Lawyers will be arguing for a long time about the practical effect of this week’s Supreme Court decisions in two cases related to the public display of the Ten Commandments. About the only thing that can be said with certainty is that the hope that the court would establish clear rules about religious displays to minimize divisive litigation has been dashed. For lawyers like me who made a living from the religious clauses of the Constitution, that is not a bad thing, but for society at large, it is not healthy.
The inconsistencies and uncertainties in the decisions are many. In the case arising from Kentucky, the Court applied the three-part Lemon v. Kurtzman test to determine the constitutionality of the Ten Commandments display; in the Texas case, the plurality rejected application of that very test to passive religious displays.
Justice Stephen Breyer, who cast the deciding vote in the Texas case, did not apply Lemon in that case, but joined with Justice David Souter in applying it in the Kentucky case. One searches Chief Justice William Rehnquist’s opinion in the Texas case and that of Breyer in vain for any firm rule that predicts with certainty which displays are constitutional. My bet is that on these legal facts, most lower court judges are going to bend over backward to uphold religious displays whenever possible.
Perhaps spurred by the furious reaction by much of the so-called religious right to this week’s decision, Congress will rashly seek to intervene in defense of all religious displays, as the House of Representatives did earlier this month when it voted to prohibit the Justice Department from using appropriated funds to enforce a court order banning a particular religious display. That type of intervention would lead to a constitutional crisis.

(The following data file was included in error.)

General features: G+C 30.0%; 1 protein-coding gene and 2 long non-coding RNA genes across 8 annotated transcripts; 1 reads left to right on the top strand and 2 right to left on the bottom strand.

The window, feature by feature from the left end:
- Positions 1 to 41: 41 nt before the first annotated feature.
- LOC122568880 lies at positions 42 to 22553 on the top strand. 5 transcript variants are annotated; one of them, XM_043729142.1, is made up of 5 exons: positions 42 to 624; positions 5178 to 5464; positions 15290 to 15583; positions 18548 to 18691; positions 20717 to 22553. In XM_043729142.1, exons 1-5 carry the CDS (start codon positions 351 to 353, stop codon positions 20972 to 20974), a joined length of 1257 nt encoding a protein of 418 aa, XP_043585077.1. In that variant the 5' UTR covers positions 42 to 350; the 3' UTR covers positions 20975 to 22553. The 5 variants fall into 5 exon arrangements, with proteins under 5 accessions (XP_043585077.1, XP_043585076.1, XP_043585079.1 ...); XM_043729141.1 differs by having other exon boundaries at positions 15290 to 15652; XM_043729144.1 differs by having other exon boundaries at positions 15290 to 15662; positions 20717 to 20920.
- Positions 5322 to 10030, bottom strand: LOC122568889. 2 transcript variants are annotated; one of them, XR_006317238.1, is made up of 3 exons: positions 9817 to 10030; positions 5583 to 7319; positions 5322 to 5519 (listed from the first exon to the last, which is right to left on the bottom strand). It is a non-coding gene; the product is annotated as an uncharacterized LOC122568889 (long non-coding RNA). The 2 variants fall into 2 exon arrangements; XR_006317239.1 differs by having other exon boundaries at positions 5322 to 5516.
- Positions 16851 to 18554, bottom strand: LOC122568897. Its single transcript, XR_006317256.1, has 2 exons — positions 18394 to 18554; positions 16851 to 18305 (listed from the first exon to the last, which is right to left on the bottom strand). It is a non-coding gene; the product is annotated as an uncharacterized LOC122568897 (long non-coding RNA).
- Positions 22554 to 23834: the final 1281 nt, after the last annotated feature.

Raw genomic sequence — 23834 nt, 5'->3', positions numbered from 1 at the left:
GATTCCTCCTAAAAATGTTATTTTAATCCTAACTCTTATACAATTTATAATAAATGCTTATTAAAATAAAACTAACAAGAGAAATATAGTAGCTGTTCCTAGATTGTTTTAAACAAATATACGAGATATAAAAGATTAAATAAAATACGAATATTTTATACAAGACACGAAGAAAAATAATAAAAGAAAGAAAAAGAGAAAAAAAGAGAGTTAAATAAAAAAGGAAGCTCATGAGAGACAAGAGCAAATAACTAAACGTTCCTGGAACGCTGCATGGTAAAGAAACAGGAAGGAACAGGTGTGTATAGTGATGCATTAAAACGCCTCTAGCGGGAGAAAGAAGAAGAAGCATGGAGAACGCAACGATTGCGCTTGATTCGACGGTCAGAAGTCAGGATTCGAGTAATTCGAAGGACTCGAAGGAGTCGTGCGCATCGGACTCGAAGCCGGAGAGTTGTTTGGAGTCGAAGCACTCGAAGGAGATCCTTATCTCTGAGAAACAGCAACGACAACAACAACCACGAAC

All these are matters of technical interest and lie in the future. Of far greater present importance are other features of the Supreme Court’s opinions. The central dispute in the more than 120 pages of opinion in the two cases is not technical questions of the Establishment Clause law. Instead, the justices debated the fundamental question of whether the Establishment Clause permits generic, non-coercive endorsements of religion, or whether the government must be neutral between the two.
Twenty years ago, in a school prayer case, Rehnquist was alone in urging that the Establishment Clause, given the views and practices of the Founders, should not be read to ban an official preference for religion over non-religion, and did not mandate a scrupulously neutral government. Then, Justice John Paul Stevens wrote for a majority in rejecting that proposition.
Today, Rehnquist is joined by at least two, and perhaps three, other justices in rejecting the neutrality model (Justice Anthony Kennedy’s views are uncertain). That is a significant change. That group of four might form a majority of five with a single new appointment to the court. Any presidential nominees to the Supreme Court for the foreseeable future will be asked for a position on this crucial question.